Effects of childhood obesity on three-dimensional knee joint biomechanics during walking
Despite the increasing percentages of children who are overweight, few studies have investigated their gait patterns. The purpose of this study was to quantify the three-dimensional knee joint kinematics and kinetics during walking in children of varying body mass and to identify effects associated with obesity. Three-dimensional kinematics and kinetics were collected from children of normal weight and overweight during normal gait using surface-mounted infrared emitting diodes and a force plate. The overweight group walked with a significantly lower peak knee flexion angle during early stance, and no significant differences in peak internal knee extension moments were found between groups. However, the overweight group showed a significantly higher peak internal knee abduction moment during early stance. These data suggest that although overweight children may develop a gait adaptation to maintain a similar knee extensor load, they may not be able to compensate for alterations in the frontal plane, which may lead to increased medial compartment joint loads. Therefore, assuming that the development of varus angular deformities of the knee joint and, in the longer term, medial compartment osteoarthritis are influenced by cumulative stress, this study supports the understanding that childhood obesity may impart a greater risk for the development of these diseases. Copyright © 2005 by Lippincott Williams & Wilkins.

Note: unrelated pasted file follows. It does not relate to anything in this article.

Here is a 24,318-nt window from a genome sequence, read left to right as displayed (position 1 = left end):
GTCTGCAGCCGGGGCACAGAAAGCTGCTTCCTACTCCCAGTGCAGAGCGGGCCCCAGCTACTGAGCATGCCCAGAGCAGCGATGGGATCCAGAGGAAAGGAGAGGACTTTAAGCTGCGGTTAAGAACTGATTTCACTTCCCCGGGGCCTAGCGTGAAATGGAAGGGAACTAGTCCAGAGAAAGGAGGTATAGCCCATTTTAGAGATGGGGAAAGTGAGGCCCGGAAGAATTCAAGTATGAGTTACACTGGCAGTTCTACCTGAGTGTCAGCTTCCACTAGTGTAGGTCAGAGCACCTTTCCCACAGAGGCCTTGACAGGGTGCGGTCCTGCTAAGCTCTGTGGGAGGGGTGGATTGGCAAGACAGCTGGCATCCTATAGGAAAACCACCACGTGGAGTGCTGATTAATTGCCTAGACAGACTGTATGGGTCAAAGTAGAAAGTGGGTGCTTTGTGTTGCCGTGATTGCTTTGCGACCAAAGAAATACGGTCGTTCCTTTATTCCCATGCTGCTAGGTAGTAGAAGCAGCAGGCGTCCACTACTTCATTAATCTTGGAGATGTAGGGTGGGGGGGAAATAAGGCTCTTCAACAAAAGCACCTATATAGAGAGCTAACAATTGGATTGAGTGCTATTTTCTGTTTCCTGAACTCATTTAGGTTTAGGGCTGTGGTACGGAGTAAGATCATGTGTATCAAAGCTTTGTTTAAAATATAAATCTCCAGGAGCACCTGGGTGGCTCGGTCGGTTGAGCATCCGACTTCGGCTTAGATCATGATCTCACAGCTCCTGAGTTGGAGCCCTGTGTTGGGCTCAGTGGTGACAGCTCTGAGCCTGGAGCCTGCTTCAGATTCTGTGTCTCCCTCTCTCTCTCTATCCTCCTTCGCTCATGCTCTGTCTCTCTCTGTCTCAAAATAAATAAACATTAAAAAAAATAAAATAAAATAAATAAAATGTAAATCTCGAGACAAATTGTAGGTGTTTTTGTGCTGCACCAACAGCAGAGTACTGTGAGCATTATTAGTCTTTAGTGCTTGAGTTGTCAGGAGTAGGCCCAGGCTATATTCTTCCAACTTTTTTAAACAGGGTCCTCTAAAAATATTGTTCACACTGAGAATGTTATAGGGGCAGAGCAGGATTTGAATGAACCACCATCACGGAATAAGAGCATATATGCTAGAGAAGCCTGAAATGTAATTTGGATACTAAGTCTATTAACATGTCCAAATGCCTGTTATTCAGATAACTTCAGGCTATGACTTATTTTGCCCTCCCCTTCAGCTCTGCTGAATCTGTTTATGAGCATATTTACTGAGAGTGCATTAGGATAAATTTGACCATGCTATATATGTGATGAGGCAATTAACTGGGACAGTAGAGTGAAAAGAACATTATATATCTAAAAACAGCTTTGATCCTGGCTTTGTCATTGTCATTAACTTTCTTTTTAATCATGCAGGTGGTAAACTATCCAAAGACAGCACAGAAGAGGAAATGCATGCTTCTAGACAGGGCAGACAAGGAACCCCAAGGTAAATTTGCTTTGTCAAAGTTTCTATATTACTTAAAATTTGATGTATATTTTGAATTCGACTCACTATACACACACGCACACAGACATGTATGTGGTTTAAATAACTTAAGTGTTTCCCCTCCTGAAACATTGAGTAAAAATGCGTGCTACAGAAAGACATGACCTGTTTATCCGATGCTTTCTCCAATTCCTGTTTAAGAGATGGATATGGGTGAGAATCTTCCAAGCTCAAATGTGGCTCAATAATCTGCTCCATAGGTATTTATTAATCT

Journal of Pediatric Orthopaedics
Gushue, David L.; Houck, Jeff; and Lerner, Amy L., "Effects of childhood obesity on three-dimensional knee joint biomechanics during walking" (2005). Faculty Articles Indexed in Scopus. 1925.